I have a specific question about one of your points that is much more meta
than the original thread:
- It should live in a separate repository of Clang tools alongside
(but not a part of) the main Clang repository.
I think it's clear we will need some side repository that is home of
contributed tools that are maintained and released along with Clang, but
not necessarily of interest to everyone.
What isn't clear to me is how we should decide when a tool belongs there or
should actually come along with the core Clang checkout. My initial guess
at where this tool should live was actually in the core Clang repository,
so I suspect you have a different set of heuristics you're using. Could you
elaborate on them?
Some observations that have motivated my initial guesses:
1) It seems like 'clang-check' and maybe 'clang-fixit' (which should be the
Tooling analog to clang -fixit-always) are really good tools to put
directly in the Clang tree
2) It seems like ad-hoc tools like the one which removes redundant calls to
std::string::c_str() should not be in the main Clang tree.
3) I suspect that truly generic refactoring tools (let's say for example, a
'rename' tool) could very reasonably go either direction.
3.1) I suspect that this will be motivated by the fact that the generic
refactoring logic will be structured as a library, shared by lots of tools
4) The idea of a Clang service layer complicates this -- in that model
*all* of the tools should be libraries bundled into the server.
Combining those observations leaves me with no clear feeling for where
things should live.
I would personally like the tools to be plugins for the server. Even if they end up being statically linked, it’d still be nice to be able to build with only some enabled, say. And once you have that it’s more acceptable (in my mind anyway) to have some of them live out of tree.
I completely agree, and that was the design I planned to follow.
(Specifically, both static linking and "pluggable" by checking out more
code into the same tree before building the server. I *do not* want dynamic
loading in a multithreaded system.)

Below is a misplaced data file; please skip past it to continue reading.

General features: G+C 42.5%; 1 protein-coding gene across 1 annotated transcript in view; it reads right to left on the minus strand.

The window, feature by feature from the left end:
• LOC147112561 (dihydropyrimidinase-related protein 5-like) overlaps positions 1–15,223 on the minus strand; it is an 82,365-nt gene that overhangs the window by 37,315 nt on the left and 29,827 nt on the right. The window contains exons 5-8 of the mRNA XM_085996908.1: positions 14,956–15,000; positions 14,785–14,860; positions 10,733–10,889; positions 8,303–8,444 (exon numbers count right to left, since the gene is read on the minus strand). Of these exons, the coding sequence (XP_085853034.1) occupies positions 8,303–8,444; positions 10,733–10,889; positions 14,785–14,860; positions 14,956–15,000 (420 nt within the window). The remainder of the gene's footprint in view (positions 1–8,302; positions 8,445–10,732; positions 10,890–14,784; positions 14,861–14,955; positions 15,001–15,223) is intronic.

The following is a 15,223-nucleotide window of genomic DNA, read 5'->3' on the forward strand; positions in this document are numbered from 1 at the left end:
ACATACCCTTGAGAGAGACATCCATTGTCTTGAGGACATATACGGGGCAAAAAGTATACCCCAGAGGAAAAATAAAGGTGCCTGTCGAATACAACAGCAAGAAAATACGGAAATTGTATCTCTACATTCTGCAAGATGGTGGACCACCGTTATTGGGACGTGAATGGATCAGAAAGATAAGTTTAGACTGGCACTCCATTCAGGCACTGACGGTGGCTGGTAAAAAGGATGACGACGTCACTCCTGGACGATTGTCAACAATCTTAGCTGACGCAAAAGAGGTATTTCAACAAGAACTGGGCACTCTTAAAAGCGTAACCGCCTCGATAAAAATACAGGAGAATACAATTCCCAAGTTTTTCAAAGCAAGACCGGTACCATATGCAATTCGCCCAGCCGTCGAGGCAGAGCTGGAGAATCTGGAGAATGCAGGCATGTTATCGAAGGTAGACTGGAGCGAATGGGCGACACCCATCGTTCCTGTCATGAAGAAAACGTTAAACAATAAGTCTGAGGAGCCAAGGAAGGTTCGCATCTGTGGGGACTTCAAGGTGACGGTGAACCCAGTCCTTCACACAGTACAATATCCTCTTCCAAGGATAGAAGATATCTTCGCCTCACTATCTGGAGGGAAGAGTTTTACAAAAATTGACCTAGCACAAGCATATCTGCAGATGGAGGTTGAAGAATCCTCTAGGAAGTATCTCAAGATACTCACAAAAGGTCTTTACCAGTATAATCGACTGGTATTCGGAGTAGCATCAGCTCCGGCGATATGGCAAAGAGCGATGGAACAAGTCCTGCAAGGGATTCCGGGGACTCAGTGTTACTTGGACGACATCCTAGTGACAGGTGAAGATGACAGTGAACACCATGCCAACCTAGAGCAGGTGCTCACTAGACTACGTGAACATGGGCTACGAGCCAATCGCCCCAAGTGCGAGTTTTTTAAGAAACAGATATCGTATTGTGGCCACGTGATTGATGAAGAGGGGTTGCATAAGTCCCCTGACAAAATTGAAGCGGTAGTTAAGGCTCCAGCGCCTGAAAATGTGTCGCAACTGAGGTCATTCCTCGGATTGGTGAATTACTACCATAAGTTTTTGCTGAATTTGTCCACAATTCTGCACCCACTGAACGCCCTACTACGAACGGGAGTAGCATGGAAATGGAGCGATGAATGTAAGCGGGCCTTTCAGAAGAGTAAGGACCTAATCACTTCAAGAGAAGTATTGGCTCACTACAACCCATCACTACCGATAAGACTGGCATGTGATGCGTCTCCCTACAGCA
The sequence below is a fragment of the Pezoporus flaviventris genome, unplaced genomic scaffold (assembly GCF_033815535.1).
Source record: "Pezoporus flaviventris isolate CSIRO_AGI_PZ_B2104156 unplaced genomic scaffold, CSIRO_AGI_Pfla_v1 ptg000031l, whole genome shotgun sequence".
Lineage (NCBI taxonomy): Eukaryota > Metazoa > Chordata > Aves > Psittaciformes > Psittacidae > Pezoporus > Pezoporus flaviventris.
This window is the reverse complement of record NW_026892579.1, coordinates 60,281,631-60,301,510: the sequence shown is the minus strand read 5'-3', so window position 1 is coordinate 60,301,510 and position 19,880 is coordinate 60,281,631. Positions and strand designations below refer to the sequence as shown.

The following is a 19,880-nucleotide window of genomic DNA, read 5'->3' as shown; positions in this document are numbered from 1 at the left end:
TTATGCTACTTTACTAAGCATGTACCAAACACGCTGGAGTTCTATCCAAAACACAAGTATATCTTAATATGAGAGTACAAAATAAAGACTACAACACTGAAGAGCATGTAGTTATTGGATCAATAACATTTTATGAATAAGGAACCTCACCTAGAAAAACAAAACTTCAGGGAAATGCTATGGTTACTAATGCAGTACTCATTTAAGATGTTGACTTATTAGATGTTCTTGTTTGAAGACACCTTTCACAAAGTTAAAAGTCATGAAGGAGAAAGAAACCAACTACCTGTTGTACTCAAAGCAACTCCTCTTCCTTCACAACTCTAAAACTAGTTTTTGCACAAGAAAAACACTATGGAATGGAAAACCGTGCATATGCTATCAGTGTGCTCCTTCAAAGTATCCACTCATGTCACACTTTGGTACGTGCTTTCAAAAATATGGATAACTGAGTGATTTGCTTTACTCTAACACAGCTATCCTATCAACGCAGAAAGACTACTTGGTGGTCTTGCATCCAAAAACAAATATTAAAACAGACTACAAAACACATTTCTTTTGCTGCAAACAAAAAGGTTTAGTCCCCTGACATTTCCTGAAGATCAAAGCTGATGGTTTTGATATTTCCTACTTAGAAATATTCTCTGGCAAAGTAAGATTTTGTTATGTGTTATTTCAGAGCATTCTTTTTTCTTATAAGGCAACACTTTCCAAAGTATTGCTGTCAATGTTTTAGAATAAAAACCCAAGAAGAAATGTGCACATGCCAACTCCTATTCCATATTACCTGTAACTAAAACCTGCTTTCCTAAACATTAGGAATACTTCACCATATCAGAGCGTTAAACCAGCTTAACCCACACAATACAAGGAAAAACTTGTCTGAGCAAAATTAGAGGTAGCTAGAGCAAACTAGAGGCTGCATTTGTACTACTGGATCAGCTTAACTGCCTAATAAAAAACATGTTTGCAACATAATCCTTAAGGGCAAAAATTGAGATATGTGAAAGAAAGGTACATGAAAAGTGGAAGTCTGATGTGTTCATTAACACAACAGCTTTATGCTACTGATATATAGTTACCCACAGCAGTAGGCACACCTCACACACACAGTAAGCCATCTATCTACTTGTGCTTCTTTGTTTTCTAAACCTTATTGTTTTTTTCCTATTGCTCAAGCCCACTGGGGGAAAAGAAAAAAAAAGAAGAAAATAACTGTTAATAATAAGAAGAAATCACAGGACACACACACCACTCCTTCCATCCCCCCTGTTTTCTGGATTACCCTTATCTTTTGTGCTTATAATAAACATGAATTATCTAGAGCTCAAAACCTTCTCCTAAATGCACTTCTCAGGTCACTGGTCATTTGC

But it does complicate things because it means:
- The architecture of the separate repo is a bit tricky and has to work to
support code sharing at the library level. This is good, but an added
- We'll want to have some core functionality in the server that Always
Works. But what is that functionality? It's hard for me to (currently) draw
a clear line.
Regardless of where the line goes, even if for some reason we decide that
*all* of the tooling logic to ever get contributed to this open source
project, we still have to have the statically pluggable layout IMO, because
lots of users will want to drop their custom and special tooling logic in
that is highly specialized, inappropriate (or impossible) to open source,
I see the main Clang repository as being responsible for:
- The compiler proper
- IDE integration
- Clang service layer (when it happens)
- Infrastructure to build Clang-based tools and plugins
- Testing infrastructure for all of the above
To me, that’s the core of what Clang is. Things like the static analyzer, ObjC rewriter, ARC migrator, c_str() pruner, C++11 migrator, etc. are outside of that core and should eventually live in the side repository.
I worry a little bit about the side repository becoming broken. Obviously, there’s an additional testing burden to consider here, and I do worry (in the abstract) that we’ll be making trouble for ourselves by having to maintain a pile of standalone tools outside of the main repository. But, I think we can handle this.
The Clang service layer does complicate this. Allowing the server to load plugins would solve the issue for plugins that ride on the normal compile jobs. Perhaps we can make it not completely painful to turn a standalone tool into a plugin that can be loaded by the server.